I just saw this picture of wire.

enter image description here

Pirelli Cable-X - 500 MCM Type THHN or THWN-2 600V Gasoline & Oil Resistant II AWM (UL)

Wait a minute.

It's routine common THHN, like you might use in a 250A service or something. But despite all this detail it seems to have forgotten to state whether it is copper or aluminum. And tell you the truth, I've never stopped to notice if any of my other THHN also fail to mention.

If no wire material is stated... is there a default?


The UL publishes a guide on wire and cable markings:

UL Marking and Application Guide https://www.ul.com/wp-content/uploads/2014/04/WC_MG.pdf

Conductor Material

Compact stranded copper conductors are identified by “compact” or “cmpct,” otherwise wire and cable with bare or coated copper conductor material is not marked with stranding identification.

If the conductor material is either aluminum or copper-clad aluminum, the product, tag or carton markings (depending on the product category) identify the conductor material. These markings will appear as “AL,” “ALUMINUM,” “AL (CUCLAD),” “ALUMINUM (COPPER-CLAD),” “CU-CLAD AL” or “COPPER-CLAD ALUMINUM.” For some wire and cable, other metals may be used as conductor material. The associated markings for that wire and cable are explained under the heading “OTHER.”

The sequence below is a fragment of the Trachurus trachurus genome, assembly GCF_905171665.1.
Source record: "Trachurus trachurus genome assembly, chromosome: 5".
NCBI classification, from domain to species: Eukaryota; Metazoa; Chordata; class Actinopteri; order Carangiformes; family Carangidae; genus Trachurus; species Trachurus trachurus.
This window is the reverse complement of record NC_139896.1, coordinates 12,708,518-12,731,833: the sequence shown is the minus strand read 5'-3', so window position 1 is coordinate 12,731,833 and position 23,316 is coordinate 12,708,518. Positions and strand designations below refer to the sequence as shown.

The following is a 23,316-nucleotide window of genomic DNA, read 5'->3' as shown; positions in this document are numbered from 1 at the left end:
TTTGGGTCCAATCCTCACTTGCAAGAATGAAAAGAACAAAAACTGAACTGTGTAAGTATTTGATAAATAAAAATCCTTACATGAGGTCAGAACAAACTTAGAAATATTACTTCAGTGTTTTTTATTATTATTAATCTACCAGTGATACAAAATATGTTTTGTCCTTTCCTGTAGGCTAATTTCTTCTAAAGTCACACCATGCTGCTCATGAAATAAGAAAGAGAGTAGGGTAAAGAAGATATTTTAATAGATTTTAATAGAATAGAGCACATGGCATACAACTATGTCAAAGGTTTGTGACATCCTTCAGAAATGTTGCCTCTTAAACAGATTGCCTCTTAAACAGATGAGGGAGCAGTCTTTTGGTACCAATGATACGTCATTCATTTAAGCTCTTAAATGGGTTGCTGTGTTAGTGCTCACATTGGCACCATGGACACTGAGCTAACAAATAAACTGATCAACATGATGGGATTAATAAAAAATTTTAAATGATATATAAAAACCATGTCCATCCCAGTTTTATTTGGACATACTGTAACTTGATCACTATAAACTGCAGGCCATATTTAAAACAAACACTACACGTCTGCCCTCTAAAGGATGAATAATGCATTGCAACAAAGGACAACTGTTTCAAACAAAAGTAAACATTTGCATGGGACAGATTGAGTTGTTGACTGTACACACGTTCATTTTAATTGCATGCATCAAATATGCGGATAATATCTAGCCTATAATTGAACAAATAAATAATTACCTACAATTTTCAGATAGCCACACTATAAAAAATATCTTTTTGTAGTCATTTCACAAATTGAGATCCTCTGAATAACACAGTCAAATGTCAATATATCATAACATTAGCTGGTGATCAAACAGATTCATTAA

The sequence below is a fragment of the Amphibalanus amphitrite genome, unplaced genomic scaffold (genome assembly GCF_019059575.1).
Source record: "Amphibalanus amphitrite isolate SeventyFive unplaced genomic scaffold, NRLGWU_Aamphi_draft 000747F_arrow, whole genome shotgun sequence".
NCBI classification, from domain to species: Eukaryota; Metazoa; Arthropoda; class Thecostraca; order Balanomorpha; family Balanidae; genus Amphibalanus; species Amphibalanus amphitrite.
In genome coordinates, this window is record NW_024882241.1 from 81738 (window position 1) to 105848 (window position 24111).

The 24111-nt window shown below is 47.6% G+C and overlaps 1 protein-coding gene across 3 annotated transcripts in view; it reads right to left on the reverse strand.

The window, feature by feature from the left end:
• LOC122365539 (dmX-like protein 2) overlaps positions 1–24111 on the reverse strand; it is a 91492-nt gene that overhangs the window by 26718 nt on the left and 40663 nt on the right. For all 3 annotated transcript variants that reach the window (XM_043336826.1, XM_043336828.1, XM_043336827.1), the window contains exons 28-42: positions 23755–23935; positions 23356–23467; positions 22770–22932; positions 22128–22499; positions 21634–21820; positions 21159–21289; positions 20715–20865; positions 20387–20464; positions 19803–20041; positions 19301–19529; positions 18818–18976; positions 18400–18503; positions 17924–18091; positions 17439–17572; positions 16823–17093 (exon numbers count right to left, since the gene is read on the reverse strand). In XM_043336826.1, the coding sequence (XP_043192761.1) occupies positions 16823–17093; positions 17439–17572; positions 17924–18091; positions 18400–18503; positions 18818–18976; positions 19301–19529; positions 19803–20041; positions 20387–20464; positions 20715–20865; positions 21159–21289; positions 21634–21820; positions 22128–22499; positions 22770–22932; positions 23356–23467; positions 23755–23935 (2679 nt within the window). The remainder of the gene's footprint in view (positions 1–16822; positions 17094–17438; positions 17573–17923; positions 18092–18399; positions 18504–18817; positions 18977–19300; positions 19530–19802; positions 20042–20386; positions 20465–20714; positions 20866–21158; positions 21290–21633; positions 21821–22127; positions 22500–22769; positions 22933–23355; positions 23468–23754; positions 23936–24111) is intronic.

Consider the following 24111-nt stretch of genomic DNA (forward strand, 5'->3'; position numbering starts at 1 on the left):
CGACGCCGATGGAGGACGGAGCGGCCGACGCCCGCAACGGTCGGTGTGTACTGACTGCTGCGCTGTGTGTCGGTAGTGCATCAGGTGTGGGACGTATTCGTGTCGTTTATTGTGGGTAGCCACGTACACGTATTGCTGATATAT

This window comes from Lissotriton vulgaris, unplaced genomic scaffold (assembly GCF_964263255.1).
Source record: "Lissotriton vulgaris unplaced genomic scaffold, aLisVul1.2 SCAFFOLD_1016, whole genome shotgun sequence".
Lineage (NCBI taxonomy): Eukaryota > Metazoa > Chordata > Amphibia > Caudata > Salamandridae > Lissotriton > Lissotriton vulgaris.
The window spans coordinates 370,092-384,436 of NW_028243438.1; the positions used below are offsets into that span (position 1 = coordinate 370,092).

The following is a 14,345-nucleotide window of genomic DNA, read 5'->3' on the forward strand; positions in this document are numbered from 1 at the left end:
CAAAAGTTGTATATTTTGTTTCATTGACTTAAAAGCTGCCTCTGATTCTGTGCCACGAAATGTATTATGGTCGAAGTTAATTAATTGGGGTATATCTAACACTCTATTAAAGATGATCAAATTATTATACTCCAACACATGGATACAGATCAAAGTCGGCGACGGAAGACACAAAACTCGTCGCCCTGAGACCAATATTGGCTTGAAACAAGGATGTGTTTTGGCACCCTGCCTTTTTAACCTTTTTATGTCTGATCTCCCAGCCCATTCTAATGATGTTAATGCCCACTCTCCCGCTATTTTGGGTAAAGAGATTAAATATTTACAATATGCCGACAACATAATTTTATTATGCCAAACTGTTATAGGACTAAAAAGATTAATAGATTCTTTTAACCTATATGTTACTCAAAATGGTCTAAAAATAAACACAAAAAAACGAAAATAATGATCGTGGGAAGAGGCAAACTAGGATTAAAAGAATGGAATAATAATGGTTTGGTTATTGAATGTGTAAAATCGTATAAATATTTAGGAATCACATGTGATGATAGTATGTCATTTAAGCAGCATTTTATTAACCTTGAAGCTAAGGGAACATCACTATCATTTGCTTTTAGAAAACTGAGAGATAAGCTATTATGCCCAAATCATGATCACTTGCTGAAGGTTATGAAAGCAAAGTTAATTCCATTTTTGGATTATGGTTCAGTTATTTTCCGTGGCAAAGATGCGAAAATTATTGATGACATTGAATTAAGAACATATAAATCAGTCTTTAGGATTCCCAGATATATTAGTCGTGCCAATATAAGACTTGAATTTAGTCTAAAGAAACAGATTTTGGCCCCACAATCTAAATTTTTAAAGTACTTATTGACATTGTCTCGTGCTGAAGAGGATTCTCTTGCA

The "default" is indeed copper.

However, the AWM in the marking would lead me to believe this may be something other than building wire per NEC:

This guide does not address wire and cable evaluated only for suitability as factory-installed component wiring in other Listed equipment. Those products are Recognized by UL under the Component-Appliance Wiring Material (AWM) and Component-Nonshielded cable categories and are not identified with an NEC® wire Type designation.

| improve this answer | |
  • Material can be UL listed and a UL Recognized Component. That is true in this case. It is UL Listed Type THHN UL Recognized AWM (appliance wiring material). Since it is Type THHN, it can be used as building wire in accordance with Article 300 of the NEC. The same material could also be used as a component within a UL-listed assembly. – davidmneedham Mar 19 '19 at 15:45

Your Answer

By clicking “Post Your Answer”, you agree to our terms of service, privacy policy and cookie policy

Not the answer you're looking for? Browse other questions tagged or ask your own question.